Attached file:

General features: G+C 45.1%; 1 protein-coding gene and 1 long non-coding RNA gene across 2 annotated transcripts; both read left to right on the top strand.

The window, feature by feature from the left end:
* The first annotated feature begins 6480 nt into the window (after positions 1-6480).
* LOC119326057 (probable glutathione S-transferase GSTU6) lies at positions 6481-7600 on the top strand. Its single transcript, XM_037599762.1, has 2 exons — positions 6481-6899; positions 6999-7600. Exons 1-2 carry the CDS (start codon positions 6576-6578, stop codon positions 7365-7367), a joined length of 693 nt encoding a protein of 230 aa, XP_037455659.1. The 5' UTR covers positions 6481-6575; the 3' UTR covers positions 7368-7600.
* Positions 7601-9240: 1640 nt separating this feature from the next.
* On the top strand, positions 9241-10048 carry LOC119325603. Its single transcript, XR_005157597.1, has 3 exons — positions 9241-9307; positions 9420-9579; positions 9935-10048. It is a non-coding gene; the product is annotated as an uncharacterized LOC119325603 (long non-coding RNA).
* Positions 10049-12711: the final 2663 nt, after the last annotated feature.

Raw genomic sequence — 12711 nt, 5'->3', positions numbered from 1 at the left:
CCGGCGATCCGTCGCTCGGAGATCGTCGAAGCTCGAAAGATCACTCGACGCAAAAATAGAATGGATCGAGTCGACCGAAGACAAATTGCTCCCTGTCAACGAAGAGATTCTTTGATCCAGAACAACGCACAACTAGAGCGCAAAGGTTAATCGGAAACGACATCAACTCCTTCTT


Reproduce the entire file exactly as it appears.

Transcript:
General features: G+C 45.1%; 1 protein-coding gene and 1 long non-coding RNA gene across 2 annotated transcripts; both read left to right on the top strand.

The window, feature by feature from the left end:
* The first annotated feature begins 6480 nt into the window (after positions 1-6480).
* LOC119326057 (probable glutathione S-transferase GSTU6) lies at positions 6481-7600 on the top strand. Its single transcript, XM_037599762.1, has 2 exons — positions 6481-6899; positions 6999-7600. Exons 1-2 carry the CDS (start codon positions 6576-6578, stop codon positions 7365-7367), a joined length of 693 nt encoding a protein of 230 aa, XP_037455659.1. The 5' UTR covers positions 6481-6575; the 3' UTR covers positions 7368-7600.
* Positions 7601-9240: 1640 nt separating this feature from the next.
* On the top strand, positions 9241-10048 carry LOC119325603. Its single transcript, XR_005157597.1, has 3 exons — positions 9241-9307; positions 9420-9579; positions 9935-10048. It is a non-coding gene; the product is annotated as an uncharacterized LOC119325603 (long non-coding RNA).
* Positions 10049-12711: the final 2663 nt, after the last annotated feature.

Raw genomic sequence — 12711 nt, 5'->3', positions numbered from 1 at the left:
CCGGCGATCCGTCGCTCGGAGATCGTCGAAGCTCGAAAGATCACTCGACGCAAAAATAGAATGGATCGAGTCGACCGAAGACAAATTGCTCCCTGTCAACGAAGAGATTCTTTGATCCAGAACAACGCACAACTAGAGCGCAAAGGTTAATCGGAAACGACATCAACTCCTTCTT